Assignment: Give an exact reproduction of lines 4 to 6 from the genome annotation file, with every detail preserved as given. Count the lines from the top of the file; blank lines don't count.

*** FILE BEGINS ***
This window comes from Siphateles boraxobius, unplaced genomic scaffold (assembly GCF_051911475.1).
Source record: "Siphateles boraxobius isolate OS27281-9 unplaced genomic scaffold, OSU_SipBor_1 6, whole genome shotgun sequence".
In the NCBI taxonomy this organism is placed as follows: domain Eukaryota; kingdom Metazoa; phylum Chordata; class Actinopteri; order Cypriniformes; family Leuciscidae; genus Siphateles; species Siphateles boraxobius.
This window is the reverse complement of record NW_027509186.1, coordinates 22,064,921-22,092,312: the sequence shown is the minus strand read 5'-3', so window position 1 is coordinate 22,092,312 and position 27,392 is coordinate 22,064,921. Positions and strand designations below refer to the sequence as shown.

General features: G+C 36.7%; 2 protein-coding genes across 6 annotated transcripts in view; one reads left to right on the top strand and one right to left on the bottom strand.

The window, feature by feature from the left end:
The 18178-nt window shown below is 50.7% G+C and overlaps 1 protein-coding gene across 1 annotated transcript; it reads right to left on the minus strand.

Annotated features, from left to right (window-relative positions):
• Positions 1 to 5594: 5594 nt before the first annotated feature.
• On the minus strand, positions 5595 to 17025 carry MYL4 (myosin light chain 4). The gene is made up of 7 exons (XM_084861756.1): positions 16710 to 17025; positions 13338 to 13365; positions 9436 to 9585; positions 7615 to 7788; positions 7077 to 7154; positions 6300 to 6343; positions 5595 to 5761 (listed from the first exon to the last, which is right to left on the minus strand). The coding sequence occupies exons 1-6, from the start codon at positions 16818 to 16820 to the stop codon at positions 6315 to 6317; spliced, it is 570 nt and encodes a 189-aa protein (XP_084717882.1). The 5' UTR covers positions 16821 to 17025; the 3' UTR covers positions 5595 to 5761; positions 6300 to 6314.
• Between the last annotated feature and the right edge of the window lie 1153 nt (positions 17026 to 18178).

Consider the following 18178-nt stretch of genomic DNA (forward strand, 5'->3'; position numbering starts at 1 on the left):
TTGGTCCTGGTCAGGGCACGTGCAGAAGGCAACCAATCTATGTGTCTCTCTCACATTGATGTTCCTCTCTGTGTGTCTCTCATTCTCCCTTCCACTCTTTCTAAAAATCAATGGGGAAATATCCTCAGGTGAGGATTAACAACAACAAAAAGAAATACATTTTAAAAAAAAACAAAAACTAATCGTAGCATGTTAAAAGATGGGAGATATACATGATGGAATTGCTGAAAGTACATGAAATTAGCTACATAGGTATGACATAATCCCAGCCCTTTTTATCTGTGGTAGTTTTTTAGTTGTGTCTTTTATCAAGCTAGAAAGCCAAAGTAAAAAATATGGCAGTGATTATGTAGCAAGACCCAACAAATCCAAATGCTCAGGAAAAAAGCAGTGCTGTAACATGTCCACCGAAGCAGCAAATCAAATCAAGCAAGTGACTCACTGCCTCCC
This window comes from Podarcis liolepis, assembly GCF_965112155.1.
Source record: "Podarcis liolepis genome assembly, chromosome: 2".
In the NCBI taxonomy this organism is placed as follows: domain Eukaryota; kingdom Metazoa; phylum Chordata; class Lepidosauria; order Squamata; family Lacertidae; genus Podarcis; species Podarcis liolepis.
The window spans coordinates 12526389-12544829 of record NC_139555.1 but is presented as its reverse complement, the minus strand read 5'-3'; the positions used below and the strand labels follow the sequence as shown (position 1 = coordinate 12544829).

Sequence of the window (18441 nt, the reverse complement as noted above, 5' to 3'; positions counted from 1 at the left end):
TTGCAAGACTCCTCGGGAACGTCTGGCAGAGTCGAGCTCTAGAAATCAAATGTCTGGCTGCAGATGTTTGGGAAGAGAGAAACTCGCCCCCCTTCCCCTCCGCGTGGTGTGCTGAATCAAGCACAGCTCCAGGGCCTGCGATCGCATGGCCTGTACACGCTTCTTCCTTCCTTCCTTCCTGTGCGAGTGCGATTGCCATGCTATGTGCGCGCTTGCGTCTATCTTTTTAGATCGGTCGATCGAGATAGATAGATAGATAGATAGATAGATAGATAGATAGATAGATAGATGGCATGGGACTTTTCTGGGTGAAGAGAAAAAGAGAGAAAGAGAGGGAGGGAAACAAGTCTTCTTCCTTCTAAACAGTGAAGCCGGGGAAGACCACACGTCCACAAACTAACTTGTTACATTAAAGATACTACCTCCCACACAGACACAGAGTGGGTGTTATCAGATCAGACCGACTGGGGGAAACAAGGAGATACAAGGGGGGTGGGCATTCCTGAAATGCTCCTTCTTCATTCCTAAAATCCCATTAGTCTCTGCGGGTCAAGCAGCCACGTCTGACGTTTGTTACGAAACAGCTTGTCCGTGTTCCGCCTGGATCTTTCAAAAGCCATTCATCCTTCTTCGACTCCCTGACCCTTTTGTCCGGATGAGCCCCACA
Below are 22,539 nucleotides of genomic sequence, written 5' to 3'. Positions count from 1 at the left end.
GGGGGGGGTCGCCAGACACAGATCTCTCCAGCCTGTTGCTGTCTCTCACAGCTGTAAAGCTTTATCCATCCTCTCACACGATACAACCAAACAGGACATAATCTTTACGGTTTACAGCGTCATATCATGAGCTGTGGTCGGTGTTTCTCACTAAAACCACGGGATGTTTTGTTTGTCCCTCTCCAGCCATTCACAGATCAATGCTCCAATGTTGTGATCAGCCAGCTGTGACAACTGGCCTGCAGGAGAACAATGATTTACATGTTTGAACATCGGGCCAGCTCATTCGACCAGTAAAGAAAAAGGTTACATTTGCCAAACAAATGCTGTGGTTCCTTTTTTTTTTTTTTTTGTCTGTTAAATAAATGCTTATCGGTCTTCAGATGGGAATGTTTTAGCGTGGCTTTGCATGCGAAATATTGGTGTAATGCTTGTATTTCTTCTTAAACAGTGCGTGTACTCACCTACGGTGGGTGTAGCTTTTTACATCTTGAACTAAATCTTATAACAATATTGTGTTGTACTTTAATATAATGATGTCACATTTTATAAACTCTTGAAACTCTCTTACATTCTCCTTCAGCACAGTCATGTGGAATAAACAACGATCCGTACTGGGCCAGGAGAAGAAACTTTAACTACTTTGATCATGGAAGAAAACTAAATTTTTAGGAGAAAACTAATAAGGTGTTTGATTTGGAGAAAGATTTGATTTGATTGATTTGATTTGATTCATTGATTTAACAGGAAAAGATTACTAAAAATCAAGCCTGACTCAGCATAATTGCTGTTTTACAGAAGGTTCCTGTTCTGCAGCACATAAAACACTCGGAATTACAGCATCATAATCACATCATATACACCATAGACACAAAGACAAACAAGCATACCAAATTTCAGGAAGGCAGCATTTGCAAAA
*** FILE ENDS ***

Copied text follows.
This window is the reverse complement of record NW_027509186.1, coordinates 22,064,921-22,092,312: the sequence shown is the minus strand read 5'-3', so window position 1 is coordinate 22,092,312 and position 27,392 is coordinate 22,064,921. Positions and strand designations below refer to the sequence as shown.

General features: G+C 36.7%; 2 protein-coding genes across 6 annotated transcripts in view; one reads left to right on the top strand and one right to left on the bottom strand.

The window, feature by feature from the left end: